Taking Measurements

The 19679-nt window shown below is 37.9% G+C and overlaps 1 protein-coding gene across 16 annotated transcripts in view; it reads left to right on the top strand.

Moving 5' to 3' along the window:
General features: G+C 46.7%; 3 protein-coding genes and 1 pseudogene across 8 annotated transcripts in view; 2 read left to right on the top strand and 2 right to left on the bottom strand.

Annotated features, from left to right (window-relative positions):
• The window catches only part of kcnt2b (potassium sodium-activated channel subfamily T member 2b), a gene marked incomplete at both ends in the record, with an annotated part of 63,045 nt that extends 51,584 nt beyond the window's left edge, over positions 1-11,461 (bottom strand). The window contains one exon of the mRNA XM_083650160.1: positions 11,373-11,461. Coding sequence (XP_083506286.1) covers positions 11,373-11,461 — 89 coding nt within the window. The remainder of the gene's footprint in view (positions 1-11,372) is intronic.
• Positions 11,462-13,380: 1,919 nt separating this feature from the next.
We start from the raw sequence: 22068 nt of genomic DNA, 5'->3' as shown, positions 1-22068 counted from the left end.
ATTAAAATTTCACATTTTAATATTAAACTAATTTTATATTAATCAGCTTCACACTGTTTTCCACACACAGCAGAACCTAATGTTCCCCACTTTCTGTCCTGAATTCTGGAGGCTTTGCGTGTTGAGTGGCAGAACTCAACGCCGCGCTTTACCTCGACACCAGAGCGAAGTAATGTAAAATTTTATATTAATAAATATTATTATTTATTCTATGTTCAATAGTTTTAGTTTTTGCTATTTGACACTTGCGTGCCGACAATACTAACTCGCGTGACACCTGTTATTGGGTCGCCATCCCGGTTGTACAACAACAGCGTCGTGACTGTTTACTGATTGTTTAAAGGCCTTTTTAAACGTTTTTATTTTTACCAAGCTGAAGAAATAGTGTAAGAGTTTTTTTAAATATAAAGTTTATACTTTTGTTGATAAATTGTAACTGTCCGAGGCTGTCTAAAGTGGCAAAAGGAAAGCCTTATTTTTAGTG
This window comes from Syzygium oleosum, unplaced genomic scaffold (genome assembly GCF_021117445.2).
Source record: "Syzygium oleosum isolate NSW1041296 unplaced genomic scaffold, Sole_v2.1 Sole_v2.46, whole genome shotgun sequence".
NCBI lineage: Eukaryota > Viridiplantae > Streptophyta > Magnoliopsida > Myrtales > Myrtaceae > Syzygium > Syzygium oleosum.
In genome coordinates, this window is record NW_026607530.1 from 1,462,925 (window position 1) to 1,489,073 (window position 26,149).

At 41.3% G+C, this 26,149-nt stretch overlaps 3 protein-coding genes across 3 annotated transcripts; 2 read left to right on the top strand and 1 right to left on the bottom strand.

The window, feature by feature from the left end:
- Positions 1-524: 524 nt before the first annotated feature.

For a long time I was sure that if there was a question at the heart of William Faulkner’s As I Lay Dying, it was one of those sweeping humanist questions so common to American literature of the interwar period. Something to do with dignity, something to do with honour. Something along the lines of “What is the value of a single human life?” Now, though, I’m not so sure that the novel is animated by a question as abstract as that one. As I Lay Dying strikes me these days as a novel with little patience for abstractions. In fact, it strikes me as a novel that generates dramatic conflict through each character’s impatience with the abstractions in which the people who surround them have invested their energy. If there’s a question that animates it at all, it must be a question of less certainty with regard to the notion that human life has any fixed value at all: something like “How can we possibly determine the value of a human life?” or, better, “Within what frame of reference can we, do we, and should we, assign value to a life?” Continue reading Taking Measurements